Her hand was still on my bag, but her fingers froze in their place. She stared at me, probably wondering how serious I was. After a while, she sighed, realizing that I wouldn’t drop the topic so easily, and her hand left my bag, resting on her lap. “I’m part-Chinese, part-Japanese,” she explained.

I had no problem about what she said, but I had not known that. My surprise must have shown on my face because her smile returned, but it was smaller than before.

“Your brother never told you, huh? I guess he wanted to wait until I was comfortable telling you. How considerate of him…” She sat straight, her hands folded and her fingers fidgeted on her lap. “My mother was half-Japanese, one of only two daughters in her household, so her family cherished her. I visit them from time to time to pay my respects.”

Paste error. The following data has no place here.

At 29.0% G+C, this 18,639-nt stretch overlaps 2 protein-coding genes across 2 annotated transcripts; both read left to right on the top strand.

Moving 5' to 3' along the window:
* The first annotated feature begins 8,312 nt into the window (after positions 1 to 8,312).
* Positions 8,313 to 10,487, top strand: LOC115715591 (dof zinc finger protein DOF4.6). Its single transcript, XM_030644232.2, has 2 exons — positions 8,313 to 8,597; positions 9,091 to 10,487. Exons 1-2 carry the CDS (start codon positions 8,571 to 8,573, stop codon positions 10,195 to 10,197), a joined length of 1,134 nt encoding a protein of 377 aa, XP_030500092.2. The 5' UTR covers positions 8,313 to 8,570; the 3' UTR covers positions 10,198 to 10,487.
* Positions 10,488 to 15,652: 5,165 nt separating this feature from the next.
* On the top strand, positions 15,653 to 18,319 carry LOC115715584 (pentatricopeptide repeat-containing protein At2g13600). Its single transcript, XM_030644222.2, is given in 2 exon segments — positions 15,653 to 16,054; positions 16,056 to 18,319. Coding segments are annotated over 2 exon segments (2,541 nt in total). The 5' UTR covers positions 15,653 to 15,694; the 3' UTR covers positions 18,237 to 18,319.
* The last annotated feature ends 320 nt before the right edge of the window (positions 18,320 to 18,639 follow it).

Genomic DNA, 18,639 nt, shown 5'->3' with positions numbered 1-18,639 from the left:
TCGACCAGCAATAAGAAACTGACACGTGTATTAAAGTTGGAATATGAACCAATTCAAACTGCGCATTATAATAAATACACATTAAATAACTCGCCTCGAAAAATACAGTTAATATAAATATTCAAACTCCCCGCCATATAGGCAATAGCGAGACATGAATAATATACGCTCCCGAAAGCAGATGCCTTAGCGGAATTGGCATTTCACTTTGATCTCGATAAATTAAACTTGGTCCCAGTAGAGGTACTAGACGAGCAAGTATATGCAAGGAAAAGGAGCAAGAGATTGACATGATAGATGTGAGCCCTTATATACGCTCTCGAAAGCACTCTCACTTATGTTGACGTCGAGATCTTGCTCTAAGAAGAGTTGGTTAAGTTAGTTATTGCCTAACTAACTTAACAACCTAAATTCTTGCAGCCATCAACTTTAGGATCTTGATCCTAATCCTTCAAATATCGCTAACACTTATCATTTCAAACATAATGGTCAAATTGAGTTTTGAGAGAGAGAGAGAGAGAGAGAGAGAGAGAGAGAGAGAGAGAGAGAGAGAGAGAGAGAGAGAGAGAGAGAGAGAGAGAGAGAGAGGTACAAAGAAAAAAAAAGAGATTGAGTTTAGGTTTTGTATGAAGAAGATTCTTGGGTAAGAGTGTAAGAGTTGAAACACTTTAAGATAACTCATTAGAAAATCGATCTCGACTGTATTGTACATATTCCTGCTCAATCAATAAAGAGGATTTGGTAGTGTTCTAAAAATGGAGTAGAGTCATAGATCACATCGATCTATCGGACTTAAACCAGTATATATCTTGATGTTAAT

“So . . . is that where you always disappear off to?”

Her fingers stopped fidgeting. “Not always…” She looked straight ahead when she answered, her face unreadable.

Her odd way of answering gave more fuel to my curiosity. I had thought she would tell me more on her own but, in the end, I had to prompt her to tell me even just a bit more. “Then do you visit family in China sometimes?”

She bit the inside of her mouth as if she were debating on how to word her response. “No.” It took her a while to answer, and the answer came out strained as if just thinking about that side of her family pained her. “We don’t get along.”